(a.k.a. (Z, W) ideal-cache model)

A model developed by the MIT LCS to analyze the cache complexity of an algorithm.

In the model, there are two levels to memory: A cache consisting of Z words, and an arbitrarily large main memory pool. (The size of the word, as long as it is a small, fixed size, is irrelevant to asymptotic analysis.)

The cache is partitioned into cache lines of W consecutive words. We assume that the cache is "tall", i.e. that Z=Ω(L2).

We can only reference words that reside in the cache. If we reference a word that is in the cache, we have a cache hit. If we reference a word that is not in the cache, we have a cache miss.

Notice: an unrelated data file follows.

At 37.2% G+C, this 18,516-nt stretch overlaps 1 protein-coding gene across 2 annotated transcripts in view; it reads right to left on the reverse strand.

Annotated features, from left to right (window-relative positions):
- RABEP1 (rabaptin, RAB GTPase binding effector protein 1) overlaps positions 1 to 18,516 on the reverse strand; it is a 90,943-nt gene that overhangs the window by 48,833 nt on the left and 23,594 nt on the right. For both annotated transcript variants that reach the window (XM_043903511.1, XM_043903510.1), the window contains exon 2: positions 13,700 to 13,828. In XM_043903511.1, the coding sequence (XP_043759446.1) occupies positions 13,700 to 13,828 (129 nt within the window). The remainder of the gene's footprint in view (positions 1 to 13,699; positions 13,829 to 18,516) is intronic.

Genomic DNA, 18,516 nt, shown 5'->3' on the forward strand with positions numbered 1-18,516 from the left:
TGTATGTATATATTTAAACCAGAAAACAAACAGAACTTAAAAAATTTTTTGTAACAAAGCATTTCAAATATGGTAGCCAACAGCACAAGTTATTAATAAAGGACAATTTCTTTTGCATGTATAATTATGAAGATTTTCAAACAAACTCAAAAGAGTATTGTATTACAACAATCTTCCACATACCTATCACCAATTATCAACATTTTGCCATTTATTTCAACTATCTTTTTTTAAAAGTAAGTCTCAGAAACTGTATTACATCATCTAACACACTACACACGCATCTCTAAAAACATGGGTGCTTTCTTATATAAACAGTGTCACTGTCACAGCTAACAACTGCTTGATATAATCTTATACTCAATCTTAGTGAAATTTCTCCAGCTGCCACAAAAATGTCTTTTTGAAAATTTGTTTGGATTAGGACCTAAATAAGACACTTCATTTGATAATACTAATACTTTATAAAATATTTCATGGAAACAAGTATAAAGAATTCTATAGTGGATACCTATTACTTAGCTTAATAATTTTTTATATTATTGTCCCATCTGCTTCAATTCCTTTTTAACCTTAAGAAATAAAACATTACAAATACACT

When a cache miss occurs, we must fetch the line from the main memory into the cache and, if the cache is full, evict a cache line. We choose the cache line to evict according to the optimal offline strategy of evicting the cache line whose next access is the furthest in the future. (The ideal-cache model is a fully-associative cache, meaning lines can be fetched and stored anywhere in cache.)